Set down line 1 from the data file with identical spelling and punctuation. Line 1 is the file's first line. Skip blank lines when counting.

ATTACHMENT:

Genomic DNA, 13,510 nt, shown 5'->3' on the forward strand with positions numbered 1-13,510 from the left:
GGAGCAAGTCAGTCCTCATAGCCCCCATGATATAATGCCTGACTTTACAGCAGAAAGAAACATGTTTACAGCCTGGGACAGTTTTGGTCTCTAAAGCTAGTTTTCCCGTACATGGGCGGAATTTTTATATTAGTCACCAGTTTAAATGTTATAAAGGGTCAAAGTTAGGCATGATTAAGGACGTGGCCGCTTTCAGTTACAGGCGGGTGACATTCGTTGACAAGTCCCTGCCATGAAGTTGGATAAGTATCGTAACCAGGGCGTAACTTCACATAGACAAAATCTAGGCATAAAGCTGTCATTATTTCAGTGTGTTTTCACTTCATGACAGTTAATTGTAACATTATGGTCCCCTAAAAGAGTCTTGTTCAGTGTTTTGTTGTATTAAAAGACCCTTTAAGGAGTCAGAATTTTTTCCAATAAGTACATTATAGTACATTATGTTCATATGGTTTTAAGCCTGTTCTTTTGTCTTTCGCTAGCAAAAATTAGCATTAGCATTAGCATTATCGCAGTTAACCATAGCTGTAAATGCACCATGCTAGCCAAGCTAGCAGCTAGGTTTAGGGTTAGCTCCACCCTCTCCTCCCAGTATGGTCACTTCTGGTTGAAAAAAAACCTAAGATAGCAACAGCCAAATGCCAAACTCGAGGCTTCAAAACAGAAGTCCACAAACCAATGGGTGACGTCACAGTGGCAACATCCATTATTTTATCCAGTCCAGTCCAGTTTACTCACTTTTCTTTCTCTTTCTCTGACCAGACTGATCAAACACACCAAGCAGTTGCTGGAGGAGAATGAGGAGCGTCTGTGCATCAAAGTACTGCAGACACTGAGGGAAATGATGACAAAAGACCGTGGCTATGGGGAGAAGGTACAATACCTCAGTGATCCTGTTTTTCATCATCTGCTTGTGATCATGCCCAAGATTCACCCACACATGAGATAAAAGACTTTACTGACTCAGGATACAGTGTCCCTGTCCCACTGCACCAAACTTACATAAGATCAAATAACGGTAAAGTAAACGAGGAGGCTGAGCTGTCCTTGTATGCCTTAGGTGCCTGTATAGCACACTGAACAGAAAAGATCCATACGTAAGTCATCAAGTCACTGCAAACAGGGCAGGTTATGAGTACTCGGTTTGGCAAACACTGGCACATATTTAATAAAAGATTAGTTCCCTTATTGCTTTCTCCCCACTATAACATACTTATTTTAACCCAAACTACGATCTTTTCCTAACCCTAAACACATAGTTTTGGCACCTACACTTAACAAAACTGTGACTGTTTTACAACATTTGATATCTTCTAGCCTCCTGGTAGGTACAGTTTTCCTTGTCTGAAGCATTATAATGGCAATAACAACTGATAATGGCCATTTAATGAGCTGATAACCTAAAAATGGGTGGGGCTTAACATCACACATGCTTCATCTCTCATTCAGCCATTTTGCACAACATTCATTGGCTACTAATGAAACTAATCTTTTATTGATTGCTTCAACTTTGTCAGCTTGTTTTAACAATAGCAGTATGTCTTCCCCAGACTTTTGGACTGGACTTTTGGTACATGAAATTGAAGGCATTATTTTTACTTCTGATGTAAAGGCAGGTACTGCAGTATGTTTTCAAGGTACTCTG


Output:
Genomic DNA, 13,510 nt, shown 5'->3' on the forward strand with positions numbered 1-13,510 from the left: